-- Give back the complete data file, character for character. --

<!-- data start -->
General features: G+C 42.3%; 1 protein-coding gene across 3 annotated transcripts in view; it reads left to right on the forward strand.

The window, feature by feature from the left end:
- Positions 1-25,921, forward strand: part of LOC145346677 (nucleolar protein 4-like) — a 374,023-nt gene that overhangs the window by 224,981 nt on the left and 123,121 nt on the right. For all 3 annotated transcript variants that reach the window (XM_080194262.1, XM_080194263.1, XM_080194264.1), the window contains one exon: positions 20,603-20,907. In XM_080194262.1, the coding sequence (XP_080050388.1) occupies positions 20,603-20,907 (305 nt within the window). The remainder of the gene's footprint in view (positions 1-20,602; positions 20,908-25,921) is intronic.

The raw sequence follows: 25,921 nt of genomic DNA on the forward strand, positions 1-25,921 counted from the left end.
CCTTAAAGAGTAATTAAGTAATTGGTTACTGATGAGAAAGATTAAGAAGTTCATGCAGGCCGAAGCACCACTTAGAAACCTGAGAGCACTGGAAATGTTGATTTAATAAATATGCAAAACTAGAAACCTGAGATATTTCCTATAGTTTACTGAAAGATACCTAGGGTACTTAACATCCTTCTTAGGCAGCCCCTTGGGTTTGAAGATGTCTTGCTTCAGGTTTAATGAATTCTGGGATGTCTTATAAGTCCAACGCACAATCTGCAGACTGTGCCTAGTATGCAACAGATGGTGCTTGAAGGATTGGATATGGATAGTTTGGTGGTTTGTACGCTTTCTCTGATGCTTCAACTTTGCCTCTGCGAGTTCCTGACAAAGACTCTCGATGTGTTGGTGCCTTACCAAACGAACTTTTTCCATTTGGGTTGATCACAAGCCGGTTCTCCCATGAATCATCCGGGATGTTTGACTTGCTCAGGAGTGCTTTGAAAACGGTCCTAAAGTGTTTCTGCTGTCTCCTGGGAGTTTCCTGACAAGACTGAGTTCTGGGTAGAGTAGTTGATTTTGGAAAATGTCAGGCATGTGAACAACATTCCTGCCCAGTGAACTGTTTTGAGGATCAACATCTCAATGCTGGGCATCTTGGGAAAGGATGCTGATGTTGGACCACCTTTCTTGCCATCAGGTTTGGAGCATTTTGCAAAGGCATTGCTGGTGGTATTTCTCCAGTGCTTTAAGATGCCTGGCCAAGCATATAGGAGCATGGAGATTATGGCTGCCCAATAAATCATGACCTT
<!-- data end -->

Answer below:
General features: G+C 42.3%; 1 protein-coding gene across 3 annotated transcripts in view; it reads left to right on the forward strand.

The window, feature by feature from the left end:
- Positions 1-25,921, forward strand: part of LOC145346677 (nucleolar protein 4-like) — a 374,023-nt gene that overhangs the window by 224,981 nt on the left and 123,121 nt on the right. For all 3 annotated transcript variants that reach the window (XM_080194262.1, XM_080194263.1, XM_080194264.1), the window contains one exon: positions 20,603-20,907. In XM_080194262.1, the coding sequence (XP_080050388.1) occupies positions 20,603-20,907 (305 nt within the window). The remainder of the gene's footprint in view (positions 1-20,602; positions 20,908-25,921) is intronic.

The raw sequence follows: 25,921 nt of genomic DNA on the forward strand, positions 1-25,921 counted from the left end.
CCTTAAAGAGTAATTAAGTAATTGGTTACTGATGAGAAAGATTAAGAAGTTCATGCAGGCCGAAGCACCACTTAGAAACCTGAGAGCACTGGAAATGTTGATTTAATAAATATGCAAAACTAGAAACCTGAGATATTTCCTATAGTTTACTGAAAGATACCTAGGGTACTTAACATCCTTCTTAGGCAGCCCCTTGGGTTTGAAGATGTCTTGCTTCAGGTTTAATGAATTCTGGGATGTCTTATAAGTCCAACGCACAATCTGCAGACTGTGCCTAGTATGCAACAGATGGTGCTTGAAGGATTGGATATGGATAGTTTGGTGGTTTGTACGCTTTCTCTGATGCTTCAACTTTGCCTCTGCGAGTTCCTGACAAAGACTCTCGATGTGTTGGTGCCTTACCAAACGAACTTTTTCCATTTGGGTTGATCACAAGCCGGTTCTCCCATGAATCATCCGGGATGTTTGACTTGCTCAGGAGTGCTTTGAAAACGGTCCTAAAGTGTTTCTGCTGTCTCCTGGGAGTTTCCTGACAAGACTGAGTTCTGGGTAGAGTAGTTGATTTTGGAAAATGTCAGGCATGTGAACAACATTCCTGCCCAGTGAACTGTTTTGAGGATCAACATCTCAATGCTGGGCATCTTGGGAAAGGATGCTGATGTTGGACCACCTTTCTTGCCATCAGGTTTGGAGCATTTTGCAAAGGCATTGCTGGTGGTATTTCTCCAGTGCTTTAAGATGCCTGGCCAAGCATATAGGAGCATGGAGATTATGGCTGCCCAATAAATCATGACCTT